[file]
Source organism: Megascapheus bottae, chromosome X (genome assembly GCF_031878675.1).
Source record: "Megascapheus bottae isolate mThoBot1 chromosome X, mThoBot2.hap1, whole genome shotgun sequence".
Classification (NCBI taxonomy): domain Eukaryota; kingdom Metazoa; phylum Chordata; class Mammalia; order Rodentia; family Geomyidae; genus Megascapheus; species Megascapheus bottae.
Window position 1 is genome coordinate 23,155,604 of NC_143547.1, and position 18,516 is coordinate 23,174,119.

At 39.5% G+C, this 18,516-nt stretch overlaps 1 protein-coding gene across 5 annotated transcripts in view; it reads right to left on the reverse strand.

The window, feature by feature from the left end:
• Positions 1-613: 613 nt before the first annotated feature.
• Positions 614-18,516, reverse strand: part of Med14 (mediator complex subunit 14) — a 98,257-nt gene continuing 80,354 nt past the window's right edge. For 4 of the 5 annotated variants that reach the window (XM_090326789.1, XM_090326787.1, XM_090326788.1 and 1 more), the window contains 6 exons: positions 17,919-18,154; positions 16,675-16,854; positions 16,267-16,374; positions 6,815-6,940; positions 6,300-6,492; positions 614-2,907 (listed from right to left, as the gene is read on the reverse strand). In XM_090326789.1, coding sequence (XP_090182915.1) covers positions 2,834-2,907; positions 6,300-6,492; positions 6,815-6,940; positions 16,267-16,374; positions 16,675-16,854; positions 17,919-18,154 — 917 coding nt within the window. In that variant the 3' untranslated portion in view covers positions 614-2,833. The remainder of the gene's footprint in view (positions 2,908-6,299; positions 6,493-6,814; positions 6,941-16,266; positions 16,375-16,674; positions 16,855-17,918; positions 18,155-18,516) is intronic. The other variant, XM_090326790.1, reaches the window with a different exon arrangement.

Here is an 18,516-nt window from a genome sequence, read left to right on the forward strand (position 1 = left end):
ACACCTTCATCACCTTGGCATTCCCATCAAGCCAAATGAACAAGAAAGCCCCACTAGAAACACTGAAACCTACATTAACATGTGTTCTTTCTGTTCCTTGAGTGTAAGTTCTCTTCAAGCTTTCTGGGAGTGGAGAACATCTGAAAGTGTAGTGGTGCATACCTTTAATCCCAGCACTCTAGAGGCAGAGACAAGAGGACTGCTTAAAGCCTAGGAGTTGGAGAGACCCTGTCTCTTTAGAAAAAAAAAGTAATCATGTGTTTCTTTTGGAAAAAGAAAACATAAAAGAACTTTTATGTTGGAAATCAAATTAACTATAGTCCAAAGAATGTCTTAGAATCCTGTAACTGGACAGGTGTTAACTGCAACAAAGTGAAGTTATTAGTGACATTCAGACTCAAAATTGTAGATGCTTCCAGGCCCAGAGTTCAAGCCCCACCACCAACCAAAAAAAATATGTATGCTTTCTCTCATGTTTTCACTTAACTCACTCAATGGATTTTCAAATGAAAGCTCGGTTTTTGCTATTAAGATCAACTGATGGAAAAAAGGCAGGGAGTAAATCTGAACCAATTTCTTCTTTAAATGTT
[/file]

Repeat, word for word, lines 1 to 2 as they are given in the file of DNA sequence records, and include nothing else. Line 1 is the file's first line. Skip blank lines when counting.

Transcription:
Source organism: Megascapheus bottae, chromosome X (genome assembly GCF_031878675.1).
Source record: "Megascapheus bottae isolate mThoBot1 chromosome X, mThoBot2.hap1, whole genome shotgun sequence".